Memories From the March

The Root spoke to young organizers of the 1963 march. They remember a day filled with pride, power and passion.

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"I was a Department of Justice observer, undercover, watching for potential race riots or police misconduct. As a black I didn't stick out. Everyone assumed I was a college student or part of Martin Luther King's entourage.

"Not that the Justice Department expected anything to happen, but the March on Washington was right after the James Meredith desegregation issues in Mississippi, and in Alabama you still had the Ku Klux Klan threatening to lynch blacks.

"I thought MLK went to the heart of what this country ought to stand for. It really gave reality to the Declaration of Independence and how a person should be able to achieve based on his or her God-given talents and abilities. King's speech was on par with Thomas Jefferson's on the Declaration of Independence, though that document was only talking about white men at the time.

"The energy of the March on Washington attendees was enthusiastic, but my philosophy is rather than protest, use your economic power and vote."

Beverly Alston, 12 in 1963, HARYOU Leadership Trainee

"In 1963, there was a leadership program called HARYOU, the precursor to all of the poverty programs, and it was also a study of Harlem ghetto youth. We 32 trainees, mostly made up of high school or college students, were well-briefed on our purpose and lectured every day by people like Malcolm X. For the march, we traveled to Washington, D.C., on an uncomfortable yellow school bus.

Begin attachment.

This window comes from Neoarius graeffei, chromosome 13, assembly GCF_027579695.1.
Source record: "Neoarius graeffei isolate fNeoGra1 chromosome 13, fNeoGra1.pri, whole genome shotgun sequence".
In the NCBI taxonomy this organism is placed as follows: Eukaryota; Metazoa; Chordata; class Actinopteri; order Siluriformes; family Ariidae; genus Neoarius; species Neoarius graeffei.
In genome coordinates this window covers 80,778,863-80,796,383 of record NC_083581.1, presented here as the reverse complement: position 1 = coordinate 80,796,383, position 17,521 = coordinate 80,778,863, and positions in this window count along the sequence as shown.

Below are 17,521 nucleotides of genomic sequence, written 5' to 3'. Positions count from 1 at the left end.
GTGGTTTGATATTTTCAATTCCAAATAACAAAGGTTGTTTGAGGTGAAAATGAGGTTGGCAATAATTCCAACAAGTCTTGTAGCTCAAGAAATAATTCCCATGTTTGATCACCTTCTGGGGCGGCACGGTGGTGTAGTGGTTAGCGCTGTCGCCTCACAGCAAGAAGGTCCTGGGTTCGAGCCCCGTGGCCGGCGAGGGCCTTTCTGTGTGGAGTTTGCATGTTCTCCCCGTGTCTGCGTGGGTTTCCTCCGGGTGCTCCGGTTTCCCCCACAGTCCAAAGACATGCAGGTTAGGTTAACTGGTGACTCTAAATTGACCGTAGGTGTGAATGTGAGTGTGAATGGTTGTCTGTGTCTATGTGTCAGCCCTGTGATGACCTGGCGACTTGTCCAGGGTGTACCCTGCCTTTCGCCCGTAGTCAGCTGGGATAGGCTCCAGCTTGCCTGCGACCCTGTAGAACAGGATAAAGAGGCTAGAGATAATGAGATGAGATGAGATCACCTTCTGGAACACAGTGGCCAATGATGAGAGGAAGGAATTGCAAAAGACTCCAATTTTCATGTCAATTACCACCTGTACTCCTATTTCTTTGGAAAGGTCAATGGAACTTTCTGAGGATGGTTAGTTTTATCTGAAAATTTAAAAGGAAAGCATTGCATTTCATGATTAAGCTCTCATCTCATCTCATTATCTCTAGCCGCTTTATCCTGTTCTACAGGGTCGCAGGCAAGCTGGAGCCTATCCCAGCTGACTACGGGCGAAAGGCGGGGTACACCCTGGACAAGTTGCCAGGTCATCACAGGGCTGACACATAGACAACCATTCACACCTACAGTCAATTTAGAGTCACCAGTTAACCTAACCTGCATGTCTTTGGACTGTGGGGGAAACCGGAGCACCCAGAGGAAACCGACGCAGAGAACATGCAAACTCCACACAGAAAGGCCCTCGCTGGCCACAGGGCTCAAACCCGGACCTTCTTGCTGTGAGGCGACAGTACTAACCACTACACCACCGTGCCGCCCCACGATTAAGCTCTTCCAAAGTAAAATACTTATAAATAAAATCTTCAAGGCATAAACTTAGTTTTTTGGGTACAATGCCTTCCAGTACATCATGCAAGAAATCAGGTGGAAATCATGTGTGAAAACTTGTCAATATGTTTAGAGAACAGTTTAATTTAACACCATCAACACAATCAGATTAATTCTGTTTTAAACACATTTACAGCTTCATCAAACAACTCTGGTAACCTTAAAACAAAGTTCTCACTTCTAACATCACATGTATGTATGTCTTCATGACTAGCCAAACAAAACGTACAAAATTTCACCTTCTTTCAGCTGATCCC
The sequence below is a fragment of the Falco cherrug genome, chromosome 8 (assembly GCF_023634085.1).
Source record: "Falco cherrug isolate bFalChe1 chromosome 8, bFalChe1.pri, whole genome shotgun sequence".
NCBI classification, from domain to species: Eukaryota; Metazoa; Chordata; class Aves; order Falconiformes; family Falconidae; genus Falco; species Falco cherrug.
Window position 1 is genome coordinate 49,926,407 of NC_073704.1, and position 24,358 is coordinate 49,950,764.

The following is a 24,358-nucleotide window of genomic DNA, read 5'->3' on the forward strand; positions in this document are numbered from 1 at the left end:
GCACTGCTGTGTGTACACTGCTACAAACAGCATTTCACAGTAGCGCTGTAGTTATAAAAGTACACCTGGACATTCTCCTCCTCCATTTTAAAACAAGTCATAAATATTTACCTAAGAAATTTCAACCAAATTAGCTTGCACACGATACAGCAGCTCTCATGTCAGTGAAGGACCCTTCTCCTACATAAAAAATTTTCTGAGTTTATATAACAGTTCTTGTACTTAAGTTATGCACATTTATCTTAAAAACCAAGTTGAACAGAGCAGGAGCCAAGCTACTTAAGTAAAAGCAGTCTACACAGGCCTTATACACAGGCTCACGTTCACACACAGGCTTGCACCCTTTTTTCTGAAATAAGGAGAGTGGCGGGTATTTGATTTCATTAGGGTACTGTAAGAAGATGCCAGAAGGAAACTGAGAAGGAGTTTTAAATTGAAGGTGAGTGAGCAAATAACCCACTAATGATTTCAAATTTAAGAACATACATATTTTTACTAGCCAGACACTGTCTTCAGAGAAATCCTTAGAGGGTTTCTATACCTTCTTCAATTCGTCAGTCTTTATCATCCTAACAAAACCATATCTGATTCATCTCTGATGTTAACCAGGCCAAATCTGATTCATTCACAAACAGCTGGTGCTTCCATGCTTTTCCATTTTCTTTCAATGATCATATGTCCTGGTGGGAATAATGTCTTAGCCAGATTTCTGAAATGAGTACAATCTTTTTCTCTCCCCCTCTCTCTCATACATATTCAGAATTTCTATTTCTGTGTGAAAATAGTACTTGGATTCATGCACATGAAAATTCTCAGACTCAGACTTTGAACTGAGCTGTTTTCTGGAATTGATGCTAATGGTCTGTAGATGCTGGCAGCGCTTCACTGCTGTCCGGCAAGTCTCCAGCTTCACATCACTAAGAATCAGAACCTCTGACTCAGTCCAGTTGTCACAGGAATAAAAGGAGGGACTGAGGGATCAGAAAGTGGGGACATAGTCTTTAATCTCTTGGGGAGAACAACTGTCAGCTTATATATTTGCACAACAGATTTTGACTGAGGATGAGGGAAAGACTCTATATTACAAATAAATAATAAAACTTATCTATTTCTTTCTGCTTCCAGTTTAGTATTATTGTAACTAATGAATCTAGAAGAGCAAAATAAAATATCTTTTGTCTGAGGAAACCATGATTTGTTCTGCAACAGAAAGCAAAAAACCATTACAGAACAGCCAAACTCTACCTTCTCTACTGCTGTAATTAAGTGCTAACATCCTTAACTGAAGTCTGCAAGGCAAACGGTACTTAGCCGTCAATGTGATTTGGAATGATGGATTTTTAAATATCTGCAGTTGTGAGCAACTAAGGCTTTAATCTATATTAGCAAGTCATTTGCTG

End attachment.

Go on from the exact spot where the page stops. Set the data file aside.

"As a third generation Harlemite, I'd never even seen so many white people before that hot day in 1963. Adults had children on their shoulders and everyone was singing; it was such harmony.

"My attention wasn't as focused as some of the older trainees and I wasn't a Martin Luther King-ite -- I'd barely heard of him. Depending on where you were from, certainly if home was a Southern state, you were marching for desegregation and freedom. Folks from the North were more centered on jobs and equal opportunity. But I distinctly remember a hush falling over the crowd as Martin Luther King Jr. spoke. I will never forget that or the freedom songs like 'We Shall Overcome' sung by blacks and whites holding hands.

Gale Liebman, 20 in 1963, Tutor in Pittsburgh's Hill District

"When I heard about the March on Washington, I was excited, but my parents were fearful for my safety because there wasn't a history of demonstrations in 1963. Ultimately my aunt, a retired teacher, told my parents that she'd go with me.

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